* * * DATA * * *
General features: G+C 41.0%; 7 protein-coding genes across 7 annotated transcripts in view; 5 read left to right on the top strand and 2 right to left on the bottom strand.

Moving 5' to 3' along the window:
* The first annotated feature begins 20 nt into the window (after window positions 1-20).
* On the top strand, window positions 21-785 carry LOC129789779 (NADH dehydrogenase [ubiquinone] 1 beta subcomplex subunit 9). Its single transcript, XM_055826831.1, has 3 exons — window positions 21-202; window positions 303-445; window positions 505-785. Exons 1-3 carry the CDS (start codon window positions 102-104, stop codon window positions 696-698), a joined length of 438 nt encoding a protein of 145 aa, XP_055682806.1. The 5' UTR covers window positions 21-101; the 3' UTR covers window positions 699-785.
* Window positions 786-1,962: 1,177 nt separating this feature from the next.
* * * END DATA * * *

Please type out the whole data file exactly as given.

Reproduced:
General features: G+C 41.0%; 7 protein-coding genes across 7 annotated transcripts in view; 5 read left to right on the top strand and 2 right to left on the bottom strand.

Moving 5' to 3' along the window:
* The first annotated feature begins 20 nt into the window (after window positions 1-20).
* On the top strand, window positions 21-785 carry LOC129789779 (NADH dehydrogenase [ubiquinone] 1 beta subcomplex subunit 9). Its single transcript, XM_055826831.1, has 3 exons — window positions 21-202; window positions 303-445; window positions 505-785. Exons 1-3 carry the CDS (start codon window positions 102-104, stop codon window positions 696-698), a joined length of 438 nt encoding a protein of 145 aa, XP_055682806.1. The 5' UTR covers window positions 21-101; the 3' UTR covers window positions 699-785.
* Window positions 786-1,962: 1,177 nt separating this feature from the next.